Neighbor Helping Neighbor: McClellan and Bush

Selections from 'What Happened'

I liked the governor. He always seemed approachable and down-to-earth, and came across as genuine when we visited. I thought highly of his style of bipartisan leadership and the outstanding team he had assembled to advance his agenda, but I had never imagined becoming a part of it. Mem­bers of Bush's team were understand­ably bright, outwardly humble, and they seemed committed to serving something larger than their own interests – probably the reason they all seemed to work well with one another. Being one of them meant belonging to the top political talent in the state. Working for Bush was the pinnacle of Texas politics.


To me, leadership means uniting people around a common purpose, rather than dividing them along ideological lines, and I found Governor Bush's leadership inspiring. He adroitly joined forces with [Bob] Bullock and [Pete] Laney to build and sustain a strongly bipartisan, collegial approach to governing.

Could his leadership usher in a new political dynamic on the national level too, as it had in Texas? Many younger people were looking for just such a change. After all, shouldn't politics be about something higher and better than what our leaders in Washington were delivering?


In January 2002, the first cracks appeared in the facade of bipartisan comity. During an open press Repub­lican National Committee meeting in Austin, Karl Rove stated that the GOP would make the president's leadership in the war on terror the top issue for retaining control of the House and winning back the Senate in the midterms.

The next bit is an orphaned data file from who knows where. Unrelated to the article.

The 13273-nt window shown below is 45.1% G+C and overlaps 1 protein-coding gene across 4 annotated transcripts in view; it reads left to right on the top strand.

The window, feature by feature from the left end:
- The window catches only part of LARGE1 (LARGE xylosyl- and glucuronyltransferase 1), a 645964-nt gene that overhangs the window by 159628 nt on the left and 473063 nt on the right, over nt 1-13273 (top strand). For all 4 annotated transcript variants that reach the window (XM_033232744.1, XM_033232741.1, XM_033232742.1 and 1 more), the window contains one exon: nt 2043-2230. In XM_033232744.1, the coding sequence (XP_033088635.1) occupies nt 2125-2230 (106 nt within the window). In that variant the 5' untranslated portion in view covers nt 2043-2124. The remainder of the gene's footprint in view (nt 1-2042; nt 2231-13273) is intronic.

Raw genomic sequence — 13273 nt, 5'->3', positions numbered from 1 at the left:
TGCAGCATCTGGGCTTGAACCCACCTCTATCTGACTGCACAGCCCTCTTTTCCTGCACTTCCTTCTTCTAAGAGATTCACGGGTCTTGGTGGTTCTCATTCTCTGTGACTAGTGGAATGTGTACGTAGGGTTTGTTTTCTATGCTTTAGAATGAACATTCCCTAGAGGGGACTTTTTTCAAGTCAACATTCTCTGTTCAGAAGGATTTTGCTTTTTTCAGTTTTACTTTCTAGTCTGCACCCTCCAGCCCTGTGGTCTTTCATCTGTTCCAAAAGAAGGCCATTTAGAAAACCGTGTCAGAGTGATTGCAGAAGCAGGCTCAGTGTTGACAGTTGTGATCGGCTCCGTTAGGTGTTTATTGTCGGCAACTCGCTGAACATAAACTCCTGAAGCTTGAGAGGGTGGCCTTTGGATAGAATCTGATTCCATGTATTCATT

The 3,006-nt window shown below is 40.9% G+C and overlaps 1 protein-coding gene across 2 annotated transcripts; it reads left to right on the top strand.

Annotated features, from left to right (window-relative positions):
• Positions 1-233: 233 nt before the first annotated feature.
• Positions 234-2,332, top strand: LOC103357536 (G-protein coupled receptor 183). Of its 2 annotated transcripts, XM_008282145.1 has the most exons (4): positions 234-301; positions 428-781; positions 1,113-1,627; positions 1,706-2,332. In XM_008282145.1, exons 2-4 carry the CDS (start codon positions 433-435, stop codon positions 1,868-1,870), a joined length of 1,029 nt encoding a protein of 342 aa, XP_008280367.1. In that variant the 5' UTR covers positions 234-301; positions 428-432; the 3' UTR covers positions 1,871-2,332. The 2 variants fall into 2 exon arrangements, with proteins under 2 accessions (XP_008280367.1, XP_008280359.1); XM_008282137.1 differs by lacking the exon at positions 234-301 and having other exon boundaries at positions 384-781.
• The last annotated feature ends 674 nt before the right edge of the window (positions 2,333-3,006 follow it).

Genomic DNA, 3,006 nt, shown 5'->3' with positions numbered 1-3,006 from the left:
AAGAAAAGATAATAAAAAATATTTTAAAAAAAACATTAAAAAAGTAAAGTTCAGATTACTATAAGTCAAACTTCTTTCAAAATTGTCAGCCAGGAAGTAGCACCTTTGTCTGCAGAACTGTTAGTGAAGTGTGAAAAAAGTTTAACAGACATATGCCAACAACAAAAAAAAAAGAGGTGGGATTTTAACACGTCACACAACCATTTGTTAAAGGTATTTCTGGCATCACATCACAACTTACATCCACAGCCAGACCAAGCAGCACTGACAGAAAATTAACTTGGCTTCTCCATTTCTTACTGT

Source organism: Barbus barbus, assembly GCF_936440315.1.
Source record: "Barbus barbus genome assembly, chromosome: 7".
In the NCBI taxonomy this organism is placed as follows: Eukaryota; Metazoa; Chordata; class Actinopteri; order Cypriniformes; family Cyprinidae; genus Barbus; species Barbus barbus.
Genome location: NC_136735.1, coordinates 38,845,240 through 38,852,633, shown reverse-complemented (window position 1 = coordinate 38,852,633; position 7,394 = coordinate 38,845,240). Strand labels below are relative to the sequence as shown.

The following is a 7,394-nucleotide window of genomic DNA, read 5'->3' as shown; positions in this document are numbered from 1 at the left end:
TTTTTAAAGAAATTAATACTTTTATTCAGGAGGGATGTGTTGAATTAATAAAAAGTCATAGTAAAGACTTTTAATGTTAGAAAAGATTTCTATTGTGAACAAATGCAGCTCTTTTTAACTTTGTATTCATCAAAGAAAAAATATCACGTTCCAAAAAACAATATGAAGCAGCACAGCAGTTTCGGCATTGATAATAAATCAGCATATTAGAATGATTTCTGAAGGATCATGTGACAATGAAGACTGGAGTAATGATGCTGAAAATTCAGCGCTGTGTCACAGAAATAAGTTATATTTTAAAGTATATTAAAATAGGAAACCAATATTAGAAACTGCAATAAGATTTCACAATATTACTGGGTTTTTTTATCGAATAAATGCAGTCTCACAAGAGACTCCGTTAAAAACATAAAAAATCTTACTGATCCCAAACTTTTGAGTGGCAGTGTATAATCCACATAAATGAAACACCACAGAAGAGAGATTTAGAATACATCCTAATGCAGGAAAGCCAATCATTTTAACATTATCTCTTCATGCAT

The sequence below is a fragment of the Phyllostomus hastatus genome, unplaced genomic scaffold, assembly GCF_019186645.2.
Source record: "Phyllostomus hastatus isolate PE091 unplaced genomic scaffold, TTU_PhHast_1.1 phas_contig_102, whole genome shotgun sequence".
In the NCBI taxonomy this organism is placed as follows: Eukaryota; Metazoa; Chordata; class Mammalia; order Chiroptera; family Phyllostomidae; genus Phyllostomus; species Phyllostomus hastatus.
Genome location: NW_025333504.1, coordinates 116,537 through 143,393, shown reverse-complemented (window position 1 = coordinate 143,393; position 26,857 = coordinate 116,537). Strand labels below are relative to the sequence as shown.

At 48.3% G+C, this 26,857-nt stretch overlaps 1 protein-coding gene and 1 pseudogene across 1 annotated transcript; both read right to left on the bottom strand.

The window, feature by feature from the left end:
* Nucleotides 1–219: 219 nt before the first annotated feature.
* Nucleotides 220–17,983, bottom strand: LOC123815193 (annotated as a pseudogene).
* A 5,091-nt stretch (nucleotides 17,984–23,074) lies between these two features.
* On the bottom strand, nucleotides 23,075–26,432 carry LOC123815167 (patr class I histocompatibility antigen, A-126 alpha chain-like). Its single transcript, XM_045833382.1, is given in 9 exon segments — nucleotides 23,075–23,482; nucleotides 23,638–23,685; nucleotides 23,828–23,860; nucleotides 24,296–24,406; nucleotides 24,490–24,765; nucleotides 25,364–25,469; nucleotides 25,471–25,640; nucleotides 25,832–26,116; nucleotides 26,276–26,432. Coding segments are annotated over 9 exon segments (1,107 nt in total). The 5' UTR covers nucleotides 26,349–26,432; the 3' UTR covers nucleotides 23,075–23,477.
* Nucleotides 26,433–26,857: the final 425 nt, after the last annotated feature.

Rove was the first administration official to publicly make the case for using the war as a partisan issue, a marked shift in tone from Bush's repeated emphasis on unity and bipartisanship in confronting radical Islamic terrorism.


I asked Karl an unambiguous, unqualified catch-all question, "Were you involved in this in any way?" I was clearly referring to the leaking of Valerie Plame's identity – information that was believed to be classified – to any reporter.

Karl replied categorically, "No. Look, I didn't even know about his wife."

There was no mention of a phone conversation Karl had on July 11, 2003, with Time magazine's newest White House Correspondent, Matt Cooper, which would remain under "double super secret" anonymity (Cooper's wit, not mine) for nearly two more years. That is when it would be revealed publicly and to me that Rove had disclosed Plame's identity to Cooper during that call.

Rove's categorical "no" gave me the assurance that I needed to defend a fellow member of the Bush team and a fellow Texan I had known for more than a decade, who was invariably a prime target of our most partisan critics.


I still like and admire George W. Bush. I consider him a fundamentally decent person, and I do not believe he or his White House deliberately or consciously sought to deceive the American people. But he and his advisers confused the propaganda campaign with the high level of candor and honesty so fundamentally needed to build and then sustain public support during a time of war. Had a high level of openness and forthrightness been embraced from the outset of his administration, I believe President Bush's public standing would have been stronger today. His approval ratings have remained at historic lows for so long because both qualities have been lacking to this day. In this regard, he was terribly ill-served by his top advisers, especially those involved directly in national security.

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